dress up imagines a future in which women are the sole survivors
We're premiering the haunting new short film "The Dinner", featuring friends and muses of the perfectly feminine Australian label.
This article was originally published by i-D Australia.
Last week, Dress Up designer Stephanie Downey held a secret screening of her new short film, The Dinner, which, directed by her partner Christopher Hill, stars long time friends and muses, and features the appropriately atmospheric original music of Jonnine Standish. With its languid pace and attention to fine detail, The Dinner perfectly captures the label's ethereal personality and effortless charm. Basking in the film's glow, we spoke to Steph about how the ambitious project came to be.
The Dinner is such a beautiful film, how did it come about?
Cinema has always been a huge influence on me. I've dreamed of making a short film for Dress Up for years — to show the clothing in motion, capture emotion, and build more of a story around the brand. Christopher is a very talented director, so it was inevitable that we'd eventually make something together.
It's really stunning. Can you tell us something about the idea behind the film?
The story is intentionally a little ambiguous, but based on the idea of a post-apocalyptic future, where women are perhaps the sole survivors. Their lazy last days are filled with simple daily routines as they try to enjoy the tranquil simplicity of their lives. My initial idea was that a small group of women, who were living in this desolate seaside environment, had a ritual of collecting inedible vegetation to prepare a formal dinner. Christopher built more of a narrative by adding rivalry and tension in the relationship dynamic between the women.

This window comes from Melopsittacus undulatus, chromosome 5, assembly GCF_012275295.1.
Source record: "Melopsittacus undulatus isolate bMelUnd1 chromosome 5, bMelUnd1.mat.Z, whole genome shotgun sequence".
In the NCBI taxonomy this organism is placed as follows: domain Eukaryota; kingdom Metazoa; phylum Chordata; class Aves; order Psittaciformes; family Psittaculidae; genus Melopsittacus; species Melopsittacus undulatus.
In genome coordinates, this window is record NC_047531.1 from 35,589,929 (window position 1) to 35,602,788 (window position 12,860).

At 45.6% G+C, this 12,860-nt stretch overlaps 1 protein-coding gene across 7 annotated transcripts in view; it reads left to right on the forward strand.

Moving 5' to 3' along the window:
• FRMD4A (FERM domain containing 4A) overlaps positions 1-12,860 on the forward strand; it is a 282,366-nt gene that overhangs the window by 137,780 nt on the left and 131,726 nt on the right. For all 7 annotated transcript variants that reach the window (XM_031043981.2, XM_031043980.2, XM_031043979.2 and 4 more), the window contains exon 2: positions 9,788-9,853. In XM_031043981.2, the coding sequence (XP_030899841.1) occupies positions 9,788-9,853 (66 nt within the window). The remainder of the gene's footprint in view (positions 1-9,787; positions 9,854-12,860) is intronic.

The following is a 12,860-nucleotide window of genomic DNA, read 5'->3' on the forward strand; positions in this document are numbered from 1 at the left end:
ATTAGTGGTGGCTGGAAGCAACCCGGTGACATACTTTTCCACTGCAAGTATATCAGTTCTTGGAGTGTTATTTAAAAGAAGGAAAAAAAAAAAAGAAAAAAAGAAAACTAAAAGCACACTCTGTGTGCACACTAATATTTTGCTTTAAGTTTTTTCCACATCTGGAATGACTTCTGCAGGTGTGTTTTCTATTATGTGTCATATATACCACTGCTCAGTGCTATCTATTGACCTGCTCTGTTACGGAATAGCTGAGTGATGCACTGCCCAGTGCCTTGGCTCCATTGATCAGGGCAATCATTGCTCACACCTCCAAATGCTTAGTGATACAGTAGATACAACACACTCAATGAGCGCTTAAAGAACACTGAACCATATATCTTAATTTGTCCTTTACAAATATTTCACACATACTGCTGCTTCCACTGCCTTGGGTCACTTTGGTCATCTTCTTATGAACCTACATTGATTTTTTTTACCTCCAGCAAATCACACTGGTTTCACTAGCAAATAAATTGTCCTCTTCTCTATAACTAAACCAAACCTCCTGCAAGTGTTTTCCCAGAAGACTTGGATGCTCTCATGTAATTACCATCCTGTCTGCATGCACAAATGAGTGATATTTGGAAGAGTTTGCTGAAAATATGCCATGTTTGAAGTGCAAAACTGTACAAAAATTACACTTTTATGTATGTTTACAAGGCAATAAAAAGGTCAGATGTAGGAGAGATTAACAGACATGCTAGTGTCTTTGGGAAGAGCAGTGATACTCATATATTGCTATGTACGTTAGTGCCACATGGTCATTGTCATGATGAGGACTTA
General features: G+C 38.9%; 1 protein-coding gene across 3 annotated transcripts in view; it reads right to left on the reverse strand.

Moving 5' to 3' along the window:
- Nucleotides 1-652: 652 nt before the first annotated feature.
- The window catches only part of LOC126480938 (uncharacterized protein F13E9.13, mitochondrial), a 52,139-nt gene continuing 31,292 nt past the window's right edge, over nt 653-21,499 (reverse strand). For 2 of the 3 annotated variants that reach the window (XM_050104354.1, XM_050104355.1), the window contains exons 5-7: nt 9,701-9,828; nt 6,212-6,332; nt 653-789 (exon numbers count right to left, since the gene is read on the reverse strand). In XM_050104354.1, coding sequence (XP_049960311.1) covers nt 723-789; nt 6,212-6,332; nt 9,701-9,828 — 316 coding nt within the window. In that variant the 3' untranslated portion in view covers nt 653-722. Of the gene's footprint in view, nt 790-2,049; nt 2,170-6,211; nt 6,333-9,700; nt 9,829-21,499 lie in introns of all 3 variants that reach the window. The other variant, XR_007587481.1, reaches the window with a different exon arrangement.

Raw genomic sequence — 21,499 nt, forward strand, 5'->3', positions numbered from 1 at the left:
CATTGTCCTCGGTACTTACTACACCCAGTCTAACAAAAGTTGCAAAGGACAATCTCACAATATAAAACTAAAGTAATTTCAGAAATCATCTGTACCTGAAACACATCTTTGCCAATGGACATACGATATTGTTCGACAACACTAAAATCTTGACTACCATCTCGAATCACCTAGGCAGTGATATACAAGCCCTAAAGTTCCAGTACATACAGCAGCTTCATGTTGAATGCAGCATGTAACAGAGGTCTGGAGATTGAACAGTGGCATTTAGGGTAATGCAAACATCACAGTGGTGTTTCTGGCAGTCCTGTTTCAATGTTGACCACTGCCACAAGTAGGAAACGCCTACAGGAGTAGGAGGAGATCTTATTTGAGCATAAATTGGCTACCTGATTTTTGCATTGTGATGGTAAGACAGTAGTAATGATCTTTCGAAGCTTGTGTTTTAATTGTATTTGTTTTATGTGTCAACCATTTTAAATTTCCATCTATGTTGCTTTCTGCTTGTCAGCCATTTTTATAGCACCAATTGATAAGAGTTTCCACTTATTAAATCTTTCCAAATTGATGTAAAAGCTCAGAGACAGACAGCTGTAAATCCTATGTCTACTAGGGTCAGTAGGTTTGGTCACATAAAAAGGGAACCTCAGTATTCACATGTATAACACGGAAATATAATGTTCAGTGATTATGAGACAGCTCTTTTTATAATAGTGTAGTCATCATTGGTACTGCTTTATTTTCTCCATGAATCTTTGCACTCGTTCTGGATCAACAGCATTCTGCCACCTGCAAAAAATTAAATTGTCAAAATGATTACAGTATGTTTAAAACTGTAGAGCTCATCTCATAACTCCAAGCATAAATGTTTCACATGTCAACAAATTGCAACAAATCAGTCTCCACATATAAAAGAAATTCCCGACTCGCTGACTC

The setting is incredible, where did you shoot it?
The film's idea was built around the location, which is a flooded salt pan. It's basically a dirt road alongside the water, with a row of beach huts built in the 50s. The area is overgrown with an amazing variety of succulent plants. It has a surreal and eerie feeling that instantly sparks the imagination.
It really does. Who else was involved?
We worked with a cinematographer named Sam Chiplin and had Jess Langley producing, Mark Wilsonart directing, and Ryan Boucher editing. It was such a great team. I cast the girls, who are a group of talented friends, models, and actors. The day we shot was magical, we were so lucky to have a beautiful sunny day in the middle of winter. My friend Jonnine Standish, a musician in the band HTRK, composed the soundtrack which heightens the film. I feel so lucky to have had this whole experience, and am so appreciative of everyone involved.